The event was held at Workhouse Coffee in Reading, which as it turns out it pleasantly close to Reading West station, so I caught a train up on Friday morning and wandered along. Despite the fact that I took both a camera and a camcorder, I entirely failed to take any footage, so I’ll have to refer readers to Drew and Neville’s photos from the event. Workhouse Coffee is a wonderful place – the owner has a great deal of knowledge and the beans are freshly ground in perfect measure to create just the cup you’ve asked for. I noticed on the blackboard that they have a MySpace page… and apparently they are also now on Twitterread Drew’s blog entry for the details! If you want something strong, I recommend the Java, incidentally.

What about the content? Well I wanted to go to meet people, and I had no preconceptions as to what the event entailed. As it turned out, Steve Lamb (@ActionLamb) and Drew (@drewb) are folks that I’d met briefly in the past, and I’ve been following Neville (@jangles) for longer than I care to remember, or so it seems in the modern world where the Internet randomly compresses or extends time in my mind. Everyone else counted as a new acquaintance – it seemed as though we gathered an interesting mix of tech and business perspectives, PR and journalists.

I’m not going to recount every discussion, but just to give a flavour of the variety, there were about 15 of us and in a 90 minute period I had conversations with most people, taking in topics such as: Government 2.0; Agile development, large corporation software development practices, and componentisation; coffee (!); podcasting; Blue Fusion; using social media with a marketing focus; how best to combine social media tools for a seamless customer experience; why it’s still important not to have a Flash-only website; Online DNA; Grown Up Digital; Home Camp; how to use social bookmarking; the slow death of print media and how bloggers might save local journalism; rebranding; flexibility at work; and Twitter (phew!).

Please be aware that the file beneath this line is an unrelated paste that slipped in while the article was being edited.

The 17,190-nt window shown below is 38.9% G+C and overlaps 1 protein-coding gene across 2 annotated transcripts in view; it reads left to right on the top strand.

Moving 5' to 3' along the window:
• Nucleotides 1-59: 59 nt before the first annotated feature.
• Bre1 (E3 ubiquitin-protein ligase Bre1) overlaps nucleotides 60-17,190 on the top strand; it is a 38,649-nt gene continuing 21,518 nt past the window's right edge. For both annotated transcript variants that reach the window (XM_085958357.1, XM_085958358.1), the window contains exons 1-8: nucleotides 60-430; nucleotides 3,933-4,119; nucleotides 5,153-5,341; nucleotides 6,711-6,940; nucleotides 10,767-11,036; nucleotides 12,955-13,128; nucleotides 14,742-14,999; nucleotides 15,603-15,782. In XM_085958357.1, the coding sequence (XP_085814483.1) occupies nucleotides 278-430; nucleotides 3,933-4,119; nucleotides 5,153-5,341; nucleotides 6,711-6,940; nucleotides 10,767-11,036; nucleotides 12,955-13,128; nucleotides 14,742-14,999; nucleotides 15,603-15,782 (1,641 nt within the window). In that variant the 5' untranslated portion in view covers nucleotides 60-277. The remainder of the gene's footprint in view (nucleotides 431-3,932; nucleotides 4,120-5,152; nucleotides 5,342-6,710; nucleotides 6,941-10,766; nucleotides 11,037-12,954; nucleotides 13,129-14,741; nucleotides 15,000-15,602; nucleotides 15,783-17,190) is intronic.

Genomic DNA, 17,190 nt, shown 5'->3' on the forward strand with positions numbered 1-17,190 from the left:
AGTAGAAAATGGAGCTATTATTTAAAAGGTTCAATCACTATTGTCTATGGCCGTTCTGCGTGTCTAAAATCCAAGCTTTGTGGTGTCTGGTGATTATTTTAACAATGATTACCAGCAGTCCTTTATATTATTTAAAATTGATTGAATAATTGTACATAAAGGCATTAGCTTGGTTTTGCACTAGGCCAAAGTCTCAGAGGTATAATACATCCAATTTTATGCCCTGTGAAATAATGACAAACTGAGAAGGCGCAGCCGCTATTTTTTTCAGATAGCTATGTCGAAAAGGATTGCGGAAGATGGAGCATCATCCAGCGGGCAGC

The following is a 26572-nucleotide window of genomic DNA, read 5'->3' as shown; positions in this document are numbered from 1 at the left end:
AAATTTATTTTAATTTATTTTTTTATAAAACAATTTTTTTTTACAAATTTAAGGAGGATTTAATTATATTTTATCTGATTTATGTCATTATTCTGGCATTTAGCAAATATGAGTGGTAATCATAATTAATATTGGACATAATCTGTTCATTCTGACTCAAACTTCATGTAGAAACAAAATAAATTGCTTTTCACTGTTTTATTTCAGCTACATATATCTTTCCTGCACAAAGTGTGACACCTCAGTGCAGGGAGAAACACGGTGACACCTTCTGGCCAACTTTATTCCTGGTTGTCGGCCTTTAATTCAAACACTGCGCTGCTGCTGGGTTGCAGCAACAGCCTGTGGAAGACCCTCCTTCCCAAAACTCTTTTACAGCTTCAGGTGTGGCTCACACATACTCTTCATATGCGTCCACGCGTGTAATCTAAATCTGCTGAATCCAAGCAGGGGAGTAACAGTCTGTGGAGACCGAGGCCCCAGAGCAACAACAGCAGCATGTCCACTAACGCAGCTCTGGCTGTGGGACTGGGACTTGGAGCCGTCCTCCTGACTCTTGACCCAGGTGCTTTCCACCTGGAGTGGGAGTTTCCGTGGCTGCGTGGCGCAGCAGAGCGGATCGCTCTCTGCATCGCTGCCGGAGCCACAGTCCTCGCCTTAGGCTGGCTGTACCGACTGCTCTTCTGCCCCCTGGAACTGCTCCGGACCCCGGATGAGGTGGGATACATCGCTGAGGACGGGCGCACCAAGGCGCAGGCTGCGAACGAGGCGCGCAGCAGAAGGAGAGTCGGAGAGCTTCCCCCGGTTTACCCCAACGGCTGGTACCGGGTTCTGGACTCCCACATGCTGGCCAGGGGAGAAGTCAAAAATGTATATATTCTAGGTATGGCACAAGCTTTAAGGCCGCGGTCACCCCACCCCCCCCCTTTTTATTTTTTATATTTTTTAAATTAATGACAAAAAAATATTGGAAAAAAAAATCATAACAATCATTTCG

A whole bunch of new contacts and, I hope, some interesting new side projects have been generated as a result of the discussions. Based on the meetup I’m delighted to have met (as well as those I’ve already mentioned) @warrilowpr @adrianmoss @nickydavis @ravinar @mattbrady @johnmcg and @saqibs.

I hope to be a regular(-ish) attendee at these, but it’s going to be dependent on schedules. I highly recommend the mixture of people and opportunity to share new ideas – do come along in future if it sounds interesting. Thanks again to Neville, Drew, Benjamin, and our unsuspecting hosts at the coffee shop!

Other write-ups from Adrian, Catherine, Drew, John, Matt and Neville.